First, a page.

Don’t turn a blind eye to gilt fund risks

While they offer protection against credit risks, they are susceptible to interest-rate risks

Of late, with portfolios of stocks and equity mutual funds bleeding overall, investors have turned their attention towards gilt funds which have posted stellar returns over the past year. The number of investor accounts in gilt funds have significantly grown to 102,940 in July 2019 from 80,233 in May 2019.

While the Nifty Midcap and the Nifty Smallcap indices were down 15 per cent and 26 per cent, respectively, in the past year, gilt funds, on an average, yielded returns of around 15 per cent. Many investors have rushed into investing in gilt funds without understanding the risks involved in such schemes.

Gilt funds are mutual fund schemes that invest predominantly in government securities (G-Secs), State development loans (SDLs), T-Bills, repo and Tri-party repos.

Individual investors are allowed to participate in the G-Sec market with a minimum investment amount of ₹10,000 through the NSE. But investing directly in G-Secs is not easy as trading volumes in the retail segment are currently quite low, and exiting is difficult. Gilt funds offer such investors a convenient means to indirectly invest in G-Secs.

Returns from these schemes are inversely proportional to the movement in interest rates. Apart from interest-rate changes, gilt funds are impacted by other economic factors, the expected rate of inflation and the liquidity situation. Policy actions by the RBI also affect the NAV of gilt funds. Developments in international bond markets, specifically the US Treasuries, also affect prices of G-Secs in India.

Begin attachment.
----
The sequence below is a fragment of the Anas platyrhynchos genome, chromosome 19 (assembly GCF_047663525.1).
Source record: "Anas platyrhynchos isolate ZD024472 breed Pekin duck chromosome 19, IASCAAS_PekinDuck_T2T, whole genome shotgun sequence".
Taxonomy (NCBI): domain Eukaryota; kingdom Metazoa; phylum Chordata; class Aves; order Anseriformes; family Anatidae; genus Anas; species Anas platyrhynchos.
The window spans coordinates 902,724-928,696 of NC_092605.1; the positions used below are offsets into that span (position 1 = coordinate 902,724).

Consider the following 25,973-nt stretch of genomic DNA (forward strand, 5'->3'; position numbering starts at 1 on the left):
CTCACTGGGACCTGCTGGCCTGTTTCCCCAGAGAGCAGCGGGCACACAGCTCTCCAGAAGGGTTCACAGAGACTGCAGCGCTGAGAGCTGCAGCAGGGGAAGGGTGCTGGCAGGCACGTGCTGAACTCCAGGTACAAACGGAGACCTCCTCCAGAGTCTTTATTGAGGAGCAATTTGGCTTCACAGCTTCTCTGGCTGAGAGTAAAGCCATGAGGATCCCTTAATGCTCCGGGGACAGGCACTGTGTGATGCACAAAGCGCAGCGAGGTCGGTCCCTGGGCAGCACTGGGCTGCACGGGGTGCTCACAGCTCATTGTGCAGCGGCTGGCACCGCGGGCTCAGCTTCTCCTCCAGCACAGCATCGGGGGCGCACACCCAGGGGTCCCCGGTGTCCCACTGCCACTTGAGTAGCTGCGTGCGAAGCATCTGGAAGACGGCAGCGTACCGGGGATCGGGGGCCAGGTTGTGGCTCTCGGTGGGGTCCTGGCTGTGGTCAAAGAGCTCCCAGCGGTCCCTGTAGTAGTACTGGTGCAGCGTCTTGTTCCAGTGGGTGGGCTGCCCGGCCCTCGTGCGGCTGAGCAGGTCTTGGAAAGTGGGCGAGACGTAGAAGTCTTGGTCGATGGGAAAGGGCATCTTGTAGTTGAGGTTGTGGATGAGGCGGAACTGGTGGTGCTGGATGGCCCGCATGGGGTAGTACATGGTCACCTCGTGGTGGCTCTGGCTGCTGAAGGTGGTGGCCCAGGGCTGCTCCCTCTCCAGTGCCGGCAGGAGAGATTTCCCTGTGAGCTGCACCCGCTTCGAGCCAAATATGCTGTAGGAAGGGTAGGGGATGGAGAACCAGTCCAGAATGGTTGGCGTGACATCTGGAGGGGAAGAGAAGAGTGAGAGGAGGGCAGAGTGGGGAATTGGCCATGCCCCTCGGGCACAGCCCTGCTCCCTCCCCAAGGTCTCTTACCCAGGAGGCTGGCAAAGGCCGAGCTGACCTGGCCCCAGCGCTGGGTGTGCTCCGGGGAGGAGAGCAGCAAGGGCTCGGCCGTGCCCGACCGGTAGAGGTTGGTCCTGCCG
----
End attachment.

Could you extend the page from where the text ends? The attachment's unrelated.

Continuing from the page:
Investors can benefit from gilt funds as they offer good diversification to the investors’ overall portfolio. Gilt funds also provide a much needed stability to one’s portfolio, especially when the economy goes through a recession or a slack phase.

However, one should not turn a blind eye to the risks involved in gilt funds, particularly interest-rate risk or duration risk. When interest rates rise, gilt fund NAV falls, and vice-versa. Returns could be highly volatile and there is a chance of periods of negative returns as well.

While gilt funds offer protection against credit risks, they are susceptible to interest-rate risks. They require tactical calls by investors based on their expectation of interest-rate movements in the future. Timing is a crucial aspect to do well in these funds, or one can do SIP in these funds.

Before you invest

In the current scenario, where the RBI has cut the repo rate four times successively, recent returns from gilt funds have shot up. Returns that new investors expect based on the recent returns may not be achievable in the near term.

Investors planning to get in now would be entering at the peak or near peak of 10-year G-Sec prices, which would impact their future returns adversely.

However, investors can consider allocating 5-10 per cent of their MF portfolio value in gilt funds (through SIP) with a long-term horizon of at least three years. Within gilt funds, constant maturity funds are also an interesting option.

The writer is Head - Retail Research, HDFC securities

Published on August 11, 2019
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